Place, Personhood, and the Weight of Glory
I am describing the same phenomenon discussed in the short video-blog interaction between myself and Travis Reed posted a couple of weeks back. In that second conversation, Travis asks me to reflect on what I believe are the most important aspects of leadership. I suggest that the most important aspects of leadership are presence, engagement, and the creativity that flows from the interaction of those things.
Being present is one of the most challenging tasks any human being faces. The temptation is always to be somewhere else - which is another way of saying somewhere other than here. We live regretfully in unchangeable pasts. We live projecting ourselves anxiously into unknown futures. We live mesmerized by that which is mediated to us on screens. We live anesthetized by what we consume. We are always seeking somewhere, somewhen, someone, somehow, or something else. We struggle to be present to ourselves, each other, or God. Here. Now.
This phenomenon exists not only on a personal level, as I am describing it, but also on communal levels, too. We live in communities that are rarely present to the world in which they exist. If you look around, you will find groups of every size and kind - churches, denominations, businesses, governments - seeking somewhere, somewhen, someone, somehow, or something else. That kind of forward movement is not necessarily bad, by the way. In fact, I believe it is a good sign that we are part of a story that is going (or leading) somewhere. The irony is that when our desire for outcomes (teleology) eclipses our practice of being (ontology), such an orientation precludes the possibility of ever actually realizing such desires. Paradoxically, I believe that the only way to move forward is to let go of the desire to do so and to live with conscious attention to the present. Easier said than done. But it is done, at least by a few.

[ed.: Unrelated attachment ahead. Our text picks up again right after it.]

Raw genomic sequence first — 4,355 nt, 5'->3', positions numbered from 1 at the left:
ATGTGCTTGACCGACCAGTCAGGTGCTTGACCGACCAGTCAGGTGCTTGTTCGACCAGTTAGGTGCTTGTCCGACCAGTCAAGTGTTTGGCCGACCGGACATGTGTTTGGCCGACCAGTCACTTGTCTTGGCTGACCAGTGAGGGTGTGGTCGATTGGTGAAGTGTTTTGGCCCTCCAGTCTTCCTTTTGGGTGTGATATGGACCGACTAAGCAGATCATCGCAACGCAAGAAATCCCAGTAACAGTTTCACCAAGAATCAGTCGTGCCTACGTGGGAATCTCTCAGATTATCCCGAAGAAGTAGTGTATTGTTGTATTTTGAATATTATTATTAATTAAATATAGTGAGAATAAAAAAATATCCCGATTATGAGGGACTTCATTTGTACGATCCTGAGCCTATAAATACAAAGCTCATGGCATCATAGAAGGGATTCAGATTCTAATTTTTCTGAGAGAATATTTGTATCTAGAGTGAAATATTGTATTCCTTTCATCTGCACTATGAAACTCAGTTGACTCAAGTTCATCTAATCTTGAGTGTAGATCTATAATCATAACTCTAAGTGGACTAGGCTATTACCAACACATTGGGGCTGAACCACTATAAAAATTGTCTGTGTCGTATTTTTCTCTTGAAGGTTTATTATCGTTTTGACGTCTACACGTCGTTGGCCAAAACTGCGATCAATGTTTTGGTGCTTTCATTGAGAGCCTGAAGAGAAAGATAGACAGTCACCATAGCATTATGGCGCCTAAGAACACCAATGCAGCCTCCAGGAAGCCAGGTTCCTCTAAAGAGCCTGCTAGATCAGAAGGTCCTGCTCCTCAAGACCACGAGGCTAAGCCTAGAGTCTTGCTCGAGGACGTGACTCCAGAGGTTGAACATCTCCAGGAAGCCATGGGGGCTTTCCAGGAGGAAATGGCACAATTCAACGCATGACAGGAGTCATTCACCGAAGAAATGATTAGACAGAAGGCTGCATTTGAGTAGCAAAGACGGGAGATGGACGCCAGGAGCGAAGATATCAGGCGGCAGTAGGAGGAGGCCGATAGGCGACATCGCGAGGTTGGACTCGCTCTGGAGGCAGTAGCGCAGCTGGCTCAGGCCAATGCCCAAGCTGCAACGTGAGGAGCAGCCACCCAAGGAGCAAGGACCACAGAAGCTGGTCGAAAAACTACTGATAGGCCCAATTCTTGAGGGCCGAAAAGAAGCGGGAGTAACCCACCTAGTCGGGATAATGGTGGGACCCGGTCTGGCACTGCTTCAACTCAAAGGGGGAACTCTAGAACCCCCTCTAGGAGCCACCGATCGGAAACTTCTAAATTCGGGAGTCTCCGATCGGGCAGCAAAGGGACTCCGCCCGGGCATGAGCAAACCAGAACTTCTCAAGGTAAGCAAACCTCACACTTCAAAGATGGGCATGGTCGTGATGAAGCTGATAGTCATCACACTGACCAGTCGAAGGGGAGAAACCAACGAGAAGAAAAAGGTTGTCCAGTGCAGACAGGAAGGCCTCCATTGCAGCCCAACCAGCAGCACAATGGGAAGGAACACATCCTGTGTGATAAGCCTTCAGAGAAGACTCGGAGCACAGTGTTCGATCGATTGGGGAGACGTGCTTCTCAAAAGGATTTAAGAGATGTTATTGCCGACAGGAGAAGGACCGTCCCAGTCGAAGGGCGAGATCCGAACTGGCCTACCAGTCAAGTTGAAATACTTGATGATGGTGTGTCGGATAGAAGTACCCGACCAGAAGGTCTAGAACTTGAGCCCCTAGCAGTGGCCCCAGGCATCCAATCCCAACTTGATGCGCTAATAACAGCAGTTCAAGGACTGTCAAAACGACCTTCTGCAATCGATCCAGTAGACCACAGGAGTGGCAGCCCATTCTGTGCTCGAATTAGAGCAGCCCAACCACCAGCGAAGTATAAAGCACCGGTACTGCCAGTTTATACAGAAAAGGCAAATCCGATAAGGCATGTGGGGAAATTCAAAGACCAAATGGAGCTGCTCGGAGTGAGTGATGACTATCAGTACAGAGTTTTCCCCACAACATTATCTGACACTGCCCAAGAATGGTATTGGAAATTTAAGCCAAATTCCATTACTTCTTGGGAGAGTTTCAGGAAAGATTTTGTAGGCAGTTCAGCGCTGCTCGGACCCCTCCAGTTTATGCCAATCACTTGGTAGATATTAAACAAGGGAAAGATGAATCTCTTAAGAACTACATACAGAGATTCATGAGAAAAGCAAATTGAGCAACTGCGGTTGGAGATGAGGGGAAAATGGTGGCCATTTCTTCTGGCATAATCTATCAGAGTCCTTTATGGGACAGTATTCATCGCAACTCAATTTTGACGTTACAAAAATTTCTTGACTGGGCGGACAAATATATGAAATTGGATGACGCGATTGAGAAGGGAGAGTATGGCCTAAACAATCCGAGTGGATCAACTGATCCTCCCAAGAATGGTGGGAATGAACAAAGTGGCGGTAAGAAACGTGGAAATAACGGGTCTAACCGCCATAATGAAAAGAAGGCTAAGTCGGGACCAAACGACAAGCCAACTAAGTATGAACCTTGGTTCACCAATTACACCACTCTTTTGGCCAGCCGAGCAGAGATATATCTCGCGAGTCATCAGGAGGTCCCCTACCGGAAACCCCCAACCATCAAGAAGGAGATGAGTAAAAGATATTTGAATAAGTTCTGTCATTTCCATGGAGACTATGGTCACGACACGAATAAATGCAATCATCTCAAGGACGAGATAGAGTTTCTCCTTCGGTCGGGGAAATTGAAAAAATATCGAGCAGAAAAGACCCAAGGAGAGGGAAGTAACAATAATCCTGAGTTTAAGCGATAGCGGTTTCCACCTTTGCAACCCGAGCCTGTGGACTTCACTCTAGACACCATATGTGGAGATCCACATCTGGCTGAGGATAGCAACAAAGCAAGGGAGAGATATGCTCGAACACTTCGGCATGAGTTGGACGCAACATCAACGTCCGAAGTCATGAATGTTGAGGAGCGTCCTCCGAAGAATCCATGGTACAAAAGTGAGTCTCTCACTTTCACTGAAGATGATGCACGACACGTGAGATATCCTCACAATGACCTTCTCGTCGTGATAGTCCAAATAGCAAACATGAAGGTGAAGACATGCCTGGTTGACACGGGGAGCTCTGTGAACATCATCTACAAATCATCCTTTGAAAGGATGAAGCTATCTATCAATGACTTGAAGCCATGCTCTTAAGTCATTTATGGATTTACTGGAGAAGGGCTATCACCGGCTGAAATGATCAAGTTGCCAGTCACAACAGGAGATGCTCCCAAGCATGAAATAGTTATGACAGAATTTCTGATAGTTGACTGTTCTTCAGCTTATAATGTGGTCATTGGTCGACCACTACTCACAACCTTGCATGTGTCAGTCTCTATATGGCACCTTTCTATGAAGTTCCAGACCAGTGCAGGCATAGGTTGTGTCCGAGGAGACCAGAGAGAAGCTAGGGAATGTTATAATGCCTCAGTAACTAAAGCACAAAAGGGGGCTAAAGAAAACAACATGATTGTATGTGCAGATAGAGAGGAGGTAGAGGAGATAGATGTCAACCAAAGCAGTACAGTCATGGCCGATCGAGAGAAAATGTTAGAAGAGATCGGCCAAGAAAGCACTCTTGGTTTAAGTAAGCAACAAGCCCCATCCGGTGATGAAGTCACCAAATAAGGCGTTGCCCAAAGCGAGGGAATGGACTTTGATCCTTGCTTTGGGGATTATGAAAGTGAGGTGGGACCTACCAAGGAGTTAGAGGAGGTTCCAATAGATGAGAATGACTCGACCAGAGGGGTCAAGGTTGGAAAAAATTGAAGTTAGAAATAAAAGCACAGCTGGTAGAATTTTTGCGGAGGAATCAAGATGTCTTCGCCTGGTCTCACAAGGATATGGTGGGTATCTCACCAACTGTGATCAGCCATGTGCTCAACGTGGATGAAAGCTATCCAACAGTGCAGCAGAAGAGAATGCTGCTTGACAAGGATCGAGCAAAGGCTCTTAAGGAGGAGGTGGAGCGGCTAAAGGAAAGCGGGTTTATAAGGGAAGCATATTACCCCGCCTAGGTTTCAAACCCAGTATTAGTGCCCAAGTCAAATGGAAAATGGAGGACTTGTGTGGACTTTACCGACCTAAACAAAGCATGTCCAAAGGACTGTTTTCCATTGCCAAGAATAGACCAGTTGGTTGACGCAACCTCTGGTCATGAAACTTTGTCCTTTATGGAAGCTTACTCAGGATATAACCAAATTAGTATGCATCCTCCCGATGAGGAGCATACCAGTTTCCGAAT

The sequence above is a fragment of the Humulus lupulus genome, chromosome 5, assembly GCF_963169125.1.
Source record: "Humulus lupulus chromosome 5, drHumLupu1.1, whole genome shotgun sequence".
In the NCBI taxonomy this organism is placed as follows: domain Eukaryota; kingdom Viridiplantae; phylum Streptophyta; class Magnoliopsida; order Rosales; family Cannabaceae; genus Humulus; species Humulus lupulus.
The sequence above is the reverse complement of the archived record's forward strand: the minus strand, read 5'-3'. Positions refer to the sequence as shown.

Have you ever been around a person who feels substantial? I don't necessarily mean charismatic - though they might be that, too. I mean that when you are with them, you sense that there is a weight to their being. Their souls are heavy. Such people draw others to themselves like magnets draw metal shavings. Why? I think the answer is, in part, because they are there, alive in their place and time. There is weight to their presence that attracts the way gravity pulls objects to the ground. Gravitas. I think such people have cultivated their souls by their practice of presence. They are becoming human beings. The result of this is that they gained ontological weight. This can be especially, though not exclusively, true of people who have encountered, and continue to encounter, God as revealed in Christ - the incarnate One.